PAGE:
A new kidney for my dad

Back in 2012, my father, Dan Mendoza, was diagnosed with hairy cell leukemia, a very rare cancer of the blood in which there is an excess production of white blood cells. Luckily, he had the opportunity to undergo experimental chemotherapy treatment through the National Institutes of Health (NIH) in Maryland and has been in remission for six years now. Unfortunately, the chemotherapy has taken a negative toll on his immune system and his other internal organs-- most severely, his kidneys. As of now, my dad has reached Stage 5 (End Stage Renal Disease) of his Chronic Kidney Disease (CKD); both of his kidneys are less than 10% functional and cannot filter the toxins out of his body, as normally functioning kidneys do. His condition also puts him at risk for deterioration and complications with his other organs.

To help filter out the toxins, my dad has just started dialysis. Although it is a very common and vital procedure for those with CKD, living with this condition heavily impacts his quality of life, as well as his independence. Dialysis requires patients to spend up to 12 hours a week at the hospital so that a machine can manually do the things a normal kidney is meant to do on its own. Committing to a rigid dialysis schedule does not give my dad the freedom to do the things he enjoys, including going to work to support our family, exercising, and spending quality time with our family and friends. He must also adjust to a strict diet to keep his kidneys from deteriorating any further. Also, because we need to maintain a clean and sterile environment to avoid the chance of infection, we have to give away our family dog, Drizzy.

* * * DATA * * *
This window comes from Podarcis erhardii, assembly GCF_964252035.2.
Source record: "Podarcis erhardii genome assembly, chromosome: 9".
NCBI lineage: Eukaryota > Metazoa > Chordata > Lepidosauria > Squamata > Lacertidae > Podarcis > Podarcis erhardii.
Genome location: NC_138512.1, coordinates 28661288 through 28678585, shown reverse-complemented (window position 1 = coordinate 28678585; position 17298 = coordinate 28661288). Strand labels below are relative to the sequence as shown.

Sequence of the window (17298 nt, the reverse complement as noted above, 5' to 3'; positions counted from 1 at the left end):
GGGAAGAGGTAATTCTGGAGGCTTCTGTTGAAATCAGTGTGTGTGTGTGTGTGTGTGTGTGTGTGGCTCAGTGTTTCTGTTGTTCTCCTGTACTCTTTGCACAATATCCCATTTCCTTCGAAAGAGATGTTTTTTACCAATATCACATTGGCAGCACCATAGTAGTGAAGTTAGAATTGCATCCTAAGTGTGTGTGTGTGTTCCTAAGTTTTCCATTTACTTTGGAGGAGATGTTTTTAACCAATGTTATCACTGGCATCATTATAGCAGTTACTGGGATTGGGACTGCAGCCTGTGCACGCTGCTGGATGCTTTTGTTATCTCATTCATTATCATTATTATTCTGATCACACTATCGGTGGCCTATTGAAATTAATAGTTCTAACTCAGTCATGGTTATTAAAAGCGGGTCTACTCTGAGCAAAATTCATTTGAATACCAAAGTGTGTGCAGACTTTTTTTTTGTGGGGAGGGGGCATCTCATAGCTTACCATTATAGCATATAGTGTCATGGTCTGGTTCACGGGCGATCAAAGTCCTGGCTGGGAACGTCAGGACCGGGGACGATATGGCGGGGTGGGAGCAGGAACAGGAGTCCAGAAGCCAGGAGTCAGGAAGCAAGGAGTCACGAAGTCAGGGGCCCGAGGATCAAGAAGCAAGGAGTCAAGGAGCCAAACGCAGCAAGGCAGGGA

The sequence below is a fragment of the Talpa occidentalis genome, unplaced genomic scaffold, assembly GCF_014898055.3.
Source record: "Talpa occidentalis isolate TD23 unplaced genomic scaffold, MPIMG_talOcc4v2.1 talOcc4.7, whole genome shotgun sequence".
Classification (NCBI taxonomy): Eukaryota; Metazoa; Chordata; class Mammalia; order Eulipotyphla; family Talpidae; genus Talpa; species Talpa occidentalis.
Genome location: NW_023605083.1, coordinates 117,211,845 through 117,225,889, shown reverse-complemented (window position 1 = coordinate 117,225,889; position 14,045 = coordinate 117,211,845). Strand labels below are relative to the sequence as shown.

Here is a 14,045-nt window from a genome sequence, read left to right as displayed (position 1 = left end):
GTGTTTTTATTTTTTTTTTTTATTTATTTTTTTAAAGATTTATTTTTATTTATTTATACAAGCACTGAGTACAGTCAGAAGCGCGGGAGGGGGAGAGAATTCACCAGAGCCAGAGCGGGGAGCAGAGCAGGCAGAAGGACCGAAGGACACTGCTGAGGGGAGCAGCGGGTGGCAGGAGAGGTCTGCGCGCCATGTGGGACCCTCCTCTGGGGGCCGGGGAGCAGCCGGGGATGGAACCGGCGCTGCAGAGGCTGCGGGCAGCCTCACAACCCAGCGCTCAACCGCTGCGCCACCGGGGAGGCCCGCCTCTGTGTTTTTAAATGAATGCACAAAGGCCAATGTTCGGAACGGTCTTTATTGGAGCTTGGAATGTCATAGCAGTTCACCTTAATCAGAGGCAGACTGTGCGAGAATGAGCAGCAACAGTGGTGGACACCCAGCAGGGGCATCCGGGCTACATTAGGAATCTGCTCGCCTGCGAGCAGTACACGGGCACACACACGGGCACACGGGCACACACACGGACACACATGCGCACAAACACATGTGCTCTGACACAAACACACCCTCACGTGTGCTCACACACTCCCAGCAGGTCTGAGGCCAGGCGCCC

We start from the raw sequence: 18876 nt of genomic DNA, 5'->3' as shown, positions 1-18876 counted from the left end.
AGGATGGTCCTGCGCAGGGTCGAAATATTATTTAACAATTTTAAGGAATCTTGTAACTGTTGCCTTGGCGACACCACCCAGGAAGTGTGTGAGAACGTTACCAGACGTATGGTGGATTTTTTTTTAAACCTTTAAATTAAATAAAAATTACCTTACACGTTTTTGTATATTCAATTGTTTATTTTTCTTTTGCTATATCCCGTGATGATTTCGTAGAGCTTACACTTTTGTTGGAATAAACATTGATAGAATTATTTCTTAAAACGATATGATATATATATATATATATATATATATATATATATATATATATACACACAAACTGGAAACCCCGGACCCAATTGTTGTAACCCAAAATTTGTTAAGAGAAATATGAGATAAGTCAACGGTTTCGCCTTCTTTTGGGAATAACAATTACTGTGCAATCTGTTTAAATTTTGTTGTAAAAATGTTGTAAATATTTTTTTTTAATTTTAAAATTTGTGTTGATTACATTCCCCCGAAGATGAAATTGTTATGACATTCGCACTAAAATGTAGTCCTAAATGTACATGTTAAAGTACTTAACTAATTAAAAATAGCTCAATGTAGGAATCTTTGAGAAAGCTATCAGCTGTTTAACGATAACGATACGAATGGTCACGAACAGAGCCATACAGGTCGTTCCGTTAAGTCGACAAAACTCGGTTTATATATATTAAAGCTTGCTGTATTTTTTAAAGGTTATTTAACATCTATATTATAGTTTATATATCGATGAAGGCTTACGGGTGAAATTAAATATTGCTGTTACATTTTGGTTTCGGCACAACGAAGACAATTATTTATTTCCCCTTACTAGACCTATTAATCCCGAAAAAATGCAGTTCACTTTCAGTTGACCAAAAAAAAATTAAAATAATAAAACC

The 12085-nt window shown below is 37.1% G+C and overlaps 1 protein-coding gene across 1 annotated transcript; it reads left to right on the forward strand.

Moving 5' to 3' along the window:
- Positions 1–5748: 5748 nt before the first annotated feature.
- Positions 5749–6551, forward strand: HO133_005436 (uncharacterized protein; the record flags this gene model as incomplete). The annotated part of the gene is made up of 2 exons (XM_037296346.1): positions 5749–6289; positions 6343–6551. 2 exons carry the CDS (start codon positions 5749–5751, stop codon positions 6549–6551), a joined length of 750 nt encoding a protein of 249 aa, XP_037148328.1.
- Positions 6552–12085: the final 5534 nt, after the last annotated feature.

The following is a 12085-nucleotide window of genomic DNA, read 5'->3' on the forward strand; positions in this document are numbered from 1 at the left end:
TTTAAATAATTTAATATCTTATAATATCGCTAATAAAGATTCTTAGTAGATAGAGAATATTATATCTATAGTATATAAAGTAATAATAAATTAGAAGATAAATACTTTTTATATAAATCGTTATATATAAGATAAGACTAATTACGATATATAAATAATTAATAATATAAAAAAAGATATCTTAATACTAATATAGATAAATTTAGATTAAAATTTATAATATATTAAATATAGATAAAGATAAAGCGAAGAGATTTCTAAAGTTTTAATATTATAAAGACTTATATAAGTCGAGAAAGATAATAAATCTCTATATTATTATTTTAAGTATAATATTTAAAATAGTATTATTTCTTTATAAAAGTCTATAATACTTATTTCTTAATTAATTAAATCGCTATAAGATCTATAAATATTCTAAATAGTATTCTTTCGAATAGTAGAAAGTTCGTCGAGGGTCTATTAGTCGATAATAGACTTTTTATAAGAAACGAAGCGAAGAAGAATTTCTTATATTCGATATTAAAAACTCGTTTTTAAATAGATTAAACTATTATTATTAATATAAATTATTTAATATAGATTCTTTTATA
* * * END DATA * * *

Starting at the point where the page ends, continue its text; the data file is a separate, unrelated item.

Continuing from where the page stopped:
The ultimate goal is to save enough money to be able to pay for a kidney transplant for my dad. The average wait time for a kidney donor in the United States is 10 years because there are way more patients in need of a new kidney than there are donors. Going through an invasive transplant like this is more successful the younger the patient is; sooner is better than later, especially because of the current and failing state of my dad’s kidneys. However, we are hoping to send him to St. Luke’s Medical Center in the Philippines because there are more donors than patients in need of organs. So there is a much shorter waiting period for those in need of a new kidney; instead of waiting years for a donor, the process may only take a couple of months. The funds we hope to raise in the next few months will cover the cost of the transplant and surgery for my dad and the donor, as well as cost for travel, food,  accommodations, expensive medicines and recovery.

My little sister, Lauren, and I, hope to be able to create more memories and pass milestones while our dad is still with us. Anything helps, and can progress us towards prolonging the time we have to spend with our dad.

For any personal cards or letters you’d like to share with Dan, please send them to the following address:
Danilo Mendoza 2683 Ramsdell Place San Jose, CA 95148

In addition, for any emails or other inquiries, please contact Danielle at:
[email redacted]

  • Julian Chavez 
    • $6 
    • 28 mos
  • Anonymous 
    • $50 
    • 38 mos
  • Eric Pham 
    • $20 
    • 40 mos
  • Colleen Ewanich 
    • $100 
    • 40 mos
  • Sally Celestial De Guzman 
    • $50 
    • 41 mos
See all


Danielle Mendoza 
San Jose, CA
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